More Evidence, If Any Were Needed

Speaking at a human rights conference at Bard College, retired US air force colonel Morris Davis, the former chief prosecutor at the Guantanamo Bay torture camp who resigned in protest, described the interrogation of prisoners as torture.

Retired Colonel Morris Davis

As reported by the Guardian today, Davis said that military personnel had been ordered to use unlawful procedures by civilian politicians.

Ultimately, he resigned and has spoken out against these practices.  It is worthy of noting that military personnel have also spoken with Scott Horton, the lawyer and journalist who broke the story of the “suicides” at the torture camp which could not possibly have been suicides.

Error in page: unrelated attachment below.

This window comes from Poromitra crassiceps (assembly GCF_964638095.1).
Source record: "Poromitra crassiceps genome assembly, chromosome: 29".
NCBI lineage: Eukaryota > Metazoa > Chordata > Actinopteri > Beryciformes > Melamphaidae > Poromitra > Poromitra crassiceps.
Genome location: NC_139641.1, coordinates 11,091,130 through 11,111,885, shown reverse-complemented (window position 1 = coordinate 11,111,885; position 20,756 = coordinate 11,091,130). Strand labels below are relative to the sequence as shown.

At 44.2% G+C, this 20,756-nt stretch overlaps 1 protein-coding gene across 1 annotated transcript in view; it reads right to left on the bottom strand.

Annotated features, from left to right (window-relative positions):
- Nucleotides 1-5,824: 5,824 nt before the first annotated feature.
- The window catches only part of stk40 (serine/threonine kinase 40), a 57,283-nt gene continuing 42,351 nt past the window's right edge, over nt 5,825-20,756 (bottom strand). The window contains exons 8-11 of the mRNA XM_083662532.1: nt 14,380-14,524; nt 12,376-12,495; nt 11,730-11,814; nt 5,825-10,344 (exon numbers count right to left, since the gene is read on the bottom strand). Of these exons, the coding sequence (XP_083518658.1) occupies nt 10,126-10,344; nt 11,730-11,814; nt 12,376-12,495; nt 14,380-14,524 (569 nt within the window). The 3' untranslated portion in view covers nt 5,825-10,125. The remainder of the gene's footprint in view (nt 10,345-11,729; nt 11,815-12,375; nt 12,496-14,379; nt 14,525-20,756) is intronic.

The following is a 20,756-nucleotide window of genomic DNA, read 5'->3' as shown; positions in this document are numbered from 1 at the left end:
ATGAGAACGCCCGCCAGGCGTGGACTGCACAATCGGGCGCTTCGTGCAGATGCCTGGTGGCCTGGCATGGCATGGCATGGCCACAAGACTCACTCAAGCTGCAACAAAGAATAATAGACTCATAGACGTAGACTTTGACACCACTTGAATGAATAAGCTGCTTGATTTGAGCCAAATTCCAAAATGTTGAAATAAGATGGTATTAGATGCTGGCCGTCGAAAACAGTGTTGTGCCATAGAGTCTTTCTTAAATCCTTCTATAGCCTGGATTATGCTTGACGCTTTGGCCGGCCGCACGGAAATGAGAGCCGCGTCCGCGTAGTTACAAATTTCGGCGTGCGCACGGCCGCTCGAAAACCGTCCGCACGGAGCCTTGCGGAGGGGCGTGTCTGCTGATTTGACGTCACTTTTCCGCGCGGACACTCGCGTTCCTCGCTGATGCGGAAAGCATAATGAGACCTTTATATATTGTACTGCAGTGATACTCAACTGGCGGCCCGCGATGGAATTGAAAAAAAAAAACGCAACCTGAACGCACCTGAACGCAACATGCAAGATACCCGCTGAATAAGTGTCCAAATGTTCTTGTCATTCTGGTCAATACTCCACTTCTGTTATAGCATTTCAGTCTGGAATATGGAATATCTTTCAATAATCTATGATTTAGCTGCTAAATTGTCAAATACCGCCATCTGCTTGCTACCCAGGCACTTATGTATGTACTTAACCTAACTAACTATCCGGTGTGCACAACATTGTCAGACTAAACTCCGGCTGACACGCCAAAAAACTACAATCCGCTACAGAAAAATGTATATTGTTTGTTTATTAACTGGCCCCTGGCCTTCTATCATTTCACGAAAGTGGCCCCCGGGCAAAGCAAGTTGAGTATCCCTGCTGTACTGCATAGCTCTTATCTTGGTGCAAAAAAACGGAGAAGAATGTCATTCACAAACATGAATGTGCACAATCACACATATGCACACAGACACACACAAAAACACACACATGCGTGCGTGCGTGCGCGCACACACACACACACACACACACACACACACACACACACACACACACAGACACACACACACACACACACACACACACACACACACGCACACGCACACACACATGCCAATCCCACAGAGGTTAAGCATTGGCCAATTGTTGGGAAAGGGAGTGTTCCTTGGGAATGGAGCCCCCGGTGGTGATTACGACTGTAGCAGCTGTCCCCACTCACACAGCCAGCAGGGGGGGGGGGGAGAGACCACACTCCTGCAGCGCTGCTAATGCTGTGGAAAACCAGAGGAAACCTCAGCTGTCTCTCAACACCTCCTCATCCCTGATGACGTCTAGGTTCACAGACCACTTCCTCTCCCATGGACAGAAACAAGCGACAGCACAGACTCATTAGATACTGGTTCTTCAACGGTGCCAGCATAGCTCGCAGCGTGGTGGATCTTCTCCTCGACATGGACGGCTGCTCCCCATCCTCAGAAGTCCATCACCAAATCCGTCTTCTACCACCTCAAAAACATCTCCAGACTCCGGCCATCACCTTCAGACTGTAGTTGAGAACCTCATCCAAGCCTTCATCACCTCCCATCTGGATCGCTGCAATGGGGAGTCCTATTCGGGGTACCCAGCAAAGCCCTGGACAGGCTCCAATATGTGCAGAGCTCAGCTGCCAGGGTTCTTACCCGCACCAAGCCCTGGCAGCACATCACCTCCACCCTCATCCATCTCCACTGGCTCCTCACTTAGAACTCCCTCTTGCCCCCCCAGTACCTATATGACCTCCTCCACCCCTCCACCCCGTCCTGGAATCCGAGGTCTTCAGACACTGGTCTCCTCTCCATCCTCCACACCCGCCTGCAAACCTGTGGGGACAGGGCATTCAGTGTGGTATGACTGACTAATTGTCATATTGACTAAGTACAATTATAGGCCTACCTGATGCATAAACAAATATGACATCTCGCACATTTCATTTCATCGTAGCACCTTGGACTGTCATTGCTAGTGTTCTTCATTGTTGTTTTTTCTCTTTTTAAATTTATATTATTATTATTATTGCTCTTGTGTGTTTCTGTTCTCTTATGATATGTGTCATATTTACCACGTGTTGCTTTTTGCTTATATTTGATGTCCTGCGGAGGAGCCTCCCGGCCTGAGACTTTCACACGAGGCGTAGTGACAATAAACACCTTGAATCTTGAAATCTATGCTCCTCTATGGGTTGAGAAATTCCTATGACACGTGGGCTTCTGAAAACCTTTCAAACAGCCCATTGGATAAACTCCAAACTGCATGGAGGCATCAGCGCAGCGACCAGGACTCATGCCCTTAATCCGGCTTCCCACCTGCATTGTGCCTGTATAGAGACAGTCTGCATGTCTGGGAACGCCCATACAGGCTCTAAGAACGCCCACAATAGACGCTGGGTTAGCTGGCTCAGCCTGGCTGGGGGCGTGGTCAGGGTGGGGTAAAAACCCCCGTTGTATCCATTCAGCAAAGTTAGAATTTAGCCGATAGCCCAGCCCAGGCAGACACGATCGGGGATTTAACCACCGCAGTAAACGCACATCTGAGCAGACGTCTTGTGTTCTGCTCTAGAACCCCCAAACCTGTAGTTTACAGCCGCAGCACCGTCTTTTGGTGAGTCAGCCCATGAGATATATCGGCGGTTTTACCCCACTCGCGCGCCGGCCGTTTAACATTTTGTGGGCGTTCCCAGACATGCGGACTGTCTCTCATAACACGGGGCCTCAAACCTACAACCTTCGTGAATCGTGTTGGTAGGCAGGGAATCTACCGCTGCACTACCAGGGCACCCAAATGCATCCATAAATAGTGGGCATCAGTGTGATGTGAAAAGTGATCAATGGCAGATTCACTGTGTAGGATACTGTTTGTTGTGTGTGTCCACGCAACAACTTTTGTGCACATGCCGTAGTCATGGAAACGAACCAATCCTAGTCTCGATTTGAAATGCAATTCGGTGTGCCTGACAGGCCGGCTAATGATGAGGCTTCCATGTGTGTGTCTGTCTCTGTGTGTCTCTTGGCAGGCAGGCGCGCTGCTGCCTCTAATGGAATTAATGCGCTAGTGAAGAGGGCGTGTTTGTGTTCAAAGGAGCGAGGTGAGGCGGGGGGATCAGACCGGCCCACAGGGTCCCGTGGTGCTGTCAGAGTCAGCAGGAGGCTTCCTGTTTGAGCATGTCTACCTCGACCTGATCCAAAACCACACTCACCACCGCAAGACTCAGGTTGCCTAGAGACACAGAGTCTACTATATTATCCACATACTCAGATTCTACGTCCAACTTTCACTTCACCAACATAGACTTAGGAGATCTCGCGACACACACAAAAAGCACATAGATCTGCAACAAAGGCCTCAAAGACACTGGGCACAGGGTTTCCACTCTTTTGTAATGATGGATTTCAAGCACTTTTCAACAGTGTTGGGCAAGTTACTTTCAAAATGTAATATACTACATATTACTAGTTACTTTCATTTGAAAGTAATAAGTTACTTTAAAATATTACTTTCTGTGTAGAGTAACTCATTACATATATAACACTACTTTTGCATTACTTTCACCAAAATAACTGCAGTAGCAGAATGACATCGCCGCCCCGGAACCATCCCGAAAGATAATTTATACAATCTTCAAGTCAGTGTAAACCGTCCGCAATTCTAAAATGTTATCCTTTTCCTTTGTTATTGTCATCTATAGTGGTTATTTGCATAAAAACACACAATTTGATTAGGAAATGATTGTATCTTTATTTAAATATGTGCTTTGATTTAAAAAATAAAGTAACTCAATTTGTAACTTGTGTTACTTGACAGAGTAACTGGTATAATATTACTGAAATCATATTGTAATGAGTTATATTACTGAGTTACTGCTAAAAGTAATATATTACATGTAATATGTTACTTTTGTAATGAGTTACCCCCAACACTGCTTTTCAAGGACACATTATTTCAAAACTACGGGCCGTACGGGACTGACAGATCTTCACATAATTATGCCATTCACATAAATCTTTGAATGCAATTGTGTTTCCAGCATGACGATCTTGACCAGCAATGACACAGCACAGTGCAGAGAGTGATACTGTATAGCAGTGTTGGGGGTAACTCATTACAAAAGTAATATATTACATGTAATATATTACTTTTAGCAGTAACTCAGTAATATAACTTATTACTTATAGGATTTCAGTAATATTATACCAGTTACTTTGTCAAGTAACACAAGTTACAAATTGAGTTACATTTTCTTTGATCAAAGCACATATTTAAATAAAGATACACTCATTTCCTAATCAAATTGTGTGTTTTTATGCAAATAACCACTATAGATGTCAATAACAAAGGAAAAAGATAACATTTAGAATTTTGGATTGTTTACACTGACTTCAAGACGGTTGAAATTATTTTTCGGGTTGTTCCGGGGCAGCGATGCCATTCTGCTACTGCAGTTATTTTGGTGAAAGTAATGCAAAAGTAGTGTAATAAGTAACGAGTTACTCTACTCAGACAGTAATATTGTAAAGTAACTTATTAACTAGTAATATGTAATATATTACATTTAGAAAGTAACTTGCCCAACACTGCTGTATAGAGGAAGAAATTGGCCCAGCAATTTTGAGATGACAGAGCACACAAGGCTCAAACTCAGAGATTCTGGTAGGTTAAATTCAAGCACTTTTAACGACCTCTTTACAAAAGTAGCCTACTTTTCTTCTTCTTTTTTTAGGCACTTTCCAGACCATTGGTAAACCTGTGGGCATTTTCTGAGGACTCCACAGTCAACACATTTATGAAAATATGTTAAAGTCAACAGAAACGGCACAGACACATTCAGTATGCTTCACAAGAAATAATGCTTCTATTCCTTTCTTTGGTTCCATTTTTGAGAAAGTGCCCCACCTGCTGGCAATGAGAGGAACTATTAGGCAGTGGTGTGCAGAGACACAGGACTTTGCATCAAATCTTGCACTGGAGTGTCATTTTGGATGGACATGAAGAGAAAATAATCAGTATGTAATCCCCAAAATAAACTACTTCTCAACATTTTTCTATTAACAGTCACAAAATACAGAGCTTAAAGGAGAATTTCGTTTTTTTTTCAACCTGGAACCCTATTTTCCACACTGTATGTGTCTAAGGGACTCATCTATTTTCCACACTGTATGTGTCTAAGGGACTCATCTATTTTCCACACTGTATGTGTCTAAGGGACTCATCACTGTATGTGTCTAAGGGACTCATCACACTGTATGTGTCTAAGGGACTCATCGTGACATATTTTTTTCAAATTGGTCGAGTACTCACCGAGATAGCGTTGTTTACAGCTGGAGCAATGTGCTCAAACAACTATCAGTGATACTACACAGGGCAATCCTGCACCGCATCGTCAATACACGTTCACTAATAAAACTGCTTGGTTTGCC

Davis, who had been judge advocate for the US Air Force and is an expert on the law of war, is now the executive director and counsel for the Crimes of War project based in Washington.  He challenges not only the torture of prisoners in Guantanamo and other US black sites, but the notion of a “war on terror.”

The conference at Bard College was organized because the 10th anniversary of Bush’s executive order to establish military commissions to try terrorist suspects is November 13th.

Ten years of this torture is enough.  No More Torture is my cry.

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